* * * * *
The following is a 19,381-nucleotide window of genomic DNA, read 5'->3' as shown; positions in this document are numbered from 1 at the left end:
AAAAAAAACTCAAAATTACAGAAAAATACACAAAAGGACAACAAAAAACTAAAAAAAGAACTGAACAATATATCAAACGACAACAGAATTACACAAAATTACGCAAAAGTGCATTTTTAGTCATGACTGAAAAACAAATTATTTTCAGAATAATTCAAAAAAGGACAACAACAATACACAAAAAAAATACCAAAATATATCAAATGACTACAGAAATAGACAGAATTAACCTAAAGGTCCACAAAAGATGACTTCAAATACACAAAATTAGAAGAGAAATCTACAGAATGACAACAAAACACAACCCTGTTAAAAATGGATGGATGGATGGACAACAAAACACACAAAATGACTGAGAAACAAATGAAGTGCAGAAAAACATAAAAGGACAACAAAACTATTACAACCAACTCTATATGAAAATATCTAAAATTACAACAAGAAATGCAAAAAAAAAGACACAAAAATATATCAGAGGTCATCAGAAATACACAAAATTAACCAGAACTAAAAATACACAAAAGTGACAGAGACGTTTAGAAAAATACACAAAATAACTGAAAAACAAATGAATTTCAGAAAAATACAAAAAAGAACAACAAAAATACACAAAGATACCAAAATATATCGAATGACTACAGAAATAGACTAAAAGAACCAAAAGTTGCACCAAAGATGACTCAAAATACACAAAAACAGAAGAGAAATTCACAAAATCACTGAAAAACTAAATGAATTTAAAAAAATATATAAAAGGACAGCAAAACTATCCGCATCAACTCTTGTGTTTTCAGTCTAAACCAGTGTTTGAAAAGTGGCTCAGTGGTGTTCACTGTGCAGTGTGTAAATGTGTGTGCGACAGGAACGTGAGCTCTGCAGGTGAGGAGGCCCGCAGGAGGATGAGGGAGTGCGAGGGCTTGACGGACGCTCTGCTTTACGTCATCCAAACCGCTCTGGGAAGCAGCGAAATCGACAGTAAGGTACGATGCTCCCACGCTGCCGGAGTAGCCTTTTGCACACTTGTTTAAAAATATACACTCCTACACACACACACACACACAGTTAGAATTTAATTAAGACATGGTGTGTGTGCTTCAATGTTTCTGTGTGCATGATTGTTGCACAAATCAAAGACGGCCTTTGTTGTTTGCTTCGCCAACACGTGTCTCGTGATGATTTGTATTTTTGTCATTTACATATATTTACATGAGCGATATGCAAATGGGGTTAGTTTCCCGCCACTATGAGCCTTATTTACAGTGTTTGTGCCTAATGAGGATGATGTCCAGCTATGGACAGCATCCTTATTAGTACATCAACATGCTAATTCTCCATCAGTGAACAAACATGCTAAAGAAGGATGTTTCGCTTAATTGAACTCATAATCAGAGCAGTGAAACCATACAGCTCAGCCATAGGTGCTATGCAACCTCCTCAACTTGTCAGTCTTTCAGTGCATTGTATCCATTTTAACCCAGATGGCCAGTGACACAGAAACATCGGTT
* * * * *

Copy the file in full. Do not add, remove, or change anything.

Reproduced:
The following is a 19,381-nucleotide window of genomic DNA, read 5'->3' as shown; positions in this document are numbered from 1 at the left end:
AAAAAAAACTCAAAATTACAGAAAAATACACAAAAGGACAACAAAAAACTAAAAAAAGAACTGAACAATATATCAAACGACAACAGAATTACACAAAATTACGCAAAAGTGCATTTTTAGTCATGACTGAAAAACAAATTATTTTCAGAATAATTCAAAAAAGGACAACAACAATACACAAAAAAAATACCAAAATATATCAAATGACTACAGAAATAGACAGAATTAACCTAAAGGTCCACAAAAGATGACTTCAAATACACAAAATTAGAAGAGAAATCTACAGAATGACAACAAAACACAACCCTGTTAAAAATGGATGGATGGATGGACAACAAAACACACAAAATGACTGAGAAACAAATGAAGTGCAGAAAAACATAAAAGGACAACAAAACTATTACAACCAACTCTATATGAAAATATCTAAAATTACAACAAGAAATGCAAAAAAAAAGACACAAAAATATATCAGAGGTCATCAGAAATACACAAAATTAACCAGAACTAAAAATACACAAAAGTGACAGAGACGTTTAGAAAAATACACAAAATAACTGAAAAACAAATGAATTTCAGAAAAATACAAAAAAGAACAACAAAAATACACAAAGATACCAAAATATATCGAATGACTACAGAAATAGACTAAAAGAACCAAAAGTTGCACCAAAGATGACTCAAAATACACAAAAACAGAAGAGAAATTCACAAAATCACTGAAAAACTAAATGAATTTAAAAAAATATATAAAAGGACAGCAAAACTATCCGCATCAACTCTTGTGTTTTCAGTCTAAACCAGTGTTTGAAAAGTGGCTCAGTGGTGTTCACTGTGCAGTGTGTAAATGTGTGTGCGACAGGAACGTGAGCTCTGCAGGTGAGGAGGCCCGCAGGAGGATGAGGGAGTGCGAGGGCTTGACGGACGCTCTGCTTTACGTCATCCAAACCGCTCTGGGAAGCAGCGAAATCGACAGTAAGGTACGATGCTCCCACGCTGCCGGAGTAGCCTTTTGCACACTTGTTTAAAAATATACACTCCTACACACACACACACACACAGTTAGAATTTAATTAAGACATGGTGTGTGTGCTTCAATGTTTCTGTGTGCATGATTGTTGCACAAATCAAAGACGGCCTTTGTTGTTTGCTTCGCCAACACGTGTCTCGTGATGATTTGTATTTTTGTCATTTACATATATTTACATGAGCGATATGCAAATGGGGTTAGTTTCCCGCCACTATGAGCCTTATTTACAGTGTTTGTGCCTAATGAGGATGATGTCCAGCTATGGACAGCATCCTTATTAGTACATCAACATGCTAATTCTCCATCAGTGAACAAACATGCTAAAGAAGGATGTTTCGCTTAATTGAACTCATAATCAGAGCAGTGAAACCATACAGCTCAGCCATAGGTGCTATGCAACCTCCTCAACTTGTCAGTCTTTCAGTGCATTGTATCCATTTTAACCCAGATGGCCAGTGACACAGAAACATCGGTT